A new field survey reveals that Hawaii beaches have been the docking point of debris that resulted from the 2011 Great Eastern Japan Earthquake. Conservation biologist Nicholas Mallos, who is also the ocean debris specialist at the Ocean Conservancy, said that black oyster buoys and parts of a refrigerator–even an entire refrigerator–has floated onto the islands of Oahu and Kauai. Researchers have also found a 4×4 housing insulation framed in wood. He said that such items have never been seen in the beaches of the islands before.
According to the Japanese government, after the tsunami that devastated East Japan on March 11, 2011, some 5 million tons of wreckage washed away into the sea. Although 70 percent of these have likely sunk to the bottom of the sea, the rest remain afloat on the Pacific Ocean. Mallos said that more often than not, it is difficult to differentiate plastic junk lodged in the beaches from the sand itself. Tsunami debris is different. Not only are they bigger, but they seem to come by type or kind.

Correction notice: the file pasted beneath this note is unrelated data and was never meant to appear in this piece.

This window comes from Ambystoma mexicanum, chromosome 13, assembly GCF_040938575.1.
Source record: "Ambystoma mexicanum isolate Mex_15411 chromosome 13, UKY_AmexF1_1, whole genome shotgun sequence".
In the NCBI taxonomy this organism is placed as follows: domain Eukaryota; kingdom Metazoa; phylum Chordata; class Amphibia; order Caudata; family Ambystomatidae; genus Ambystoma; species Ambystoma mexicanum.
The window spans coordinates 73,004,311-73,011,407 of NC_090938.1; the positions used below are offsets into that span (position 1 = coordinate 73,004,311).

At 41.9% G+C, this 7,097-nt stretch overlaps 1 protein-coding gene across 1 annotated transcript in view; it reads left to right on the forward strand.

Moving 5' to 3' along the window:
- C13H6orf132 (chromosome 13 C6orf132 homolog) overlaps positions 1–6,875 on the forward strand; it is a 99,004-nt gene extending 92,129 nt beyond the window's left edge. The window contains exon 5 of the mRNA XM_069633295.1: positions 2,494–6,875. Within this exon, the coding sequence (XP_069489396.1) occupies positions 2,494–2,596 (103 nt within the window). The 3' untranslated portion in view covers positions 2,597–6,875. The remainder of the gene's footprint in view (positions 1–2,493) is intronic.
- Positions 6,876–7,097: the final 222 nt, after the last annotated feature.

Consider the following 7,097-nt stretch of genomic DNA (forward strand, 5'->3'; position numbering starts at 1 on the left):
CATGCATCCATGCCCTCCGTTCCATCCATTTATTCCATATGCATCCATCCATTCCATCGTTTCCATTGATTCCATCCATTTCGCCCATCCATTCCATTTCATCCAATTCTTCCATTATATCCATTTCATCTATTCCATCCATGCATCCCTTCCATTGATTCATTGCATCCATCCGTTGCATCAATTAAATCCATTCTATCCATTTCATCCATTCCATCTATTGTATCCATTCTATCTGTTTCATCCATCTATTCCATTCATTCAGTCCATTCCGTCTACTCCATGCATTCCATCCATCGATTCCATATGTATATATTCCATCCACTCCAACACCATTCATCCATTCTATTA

A beach survey has just been completed by the joint efforts of the Japan Environmental Action Network, the Oceanic Wildlife Survey and the Japan Ministry of the Environment; and they found that about six or seven items most likely came from Japan.
[via NBC News]
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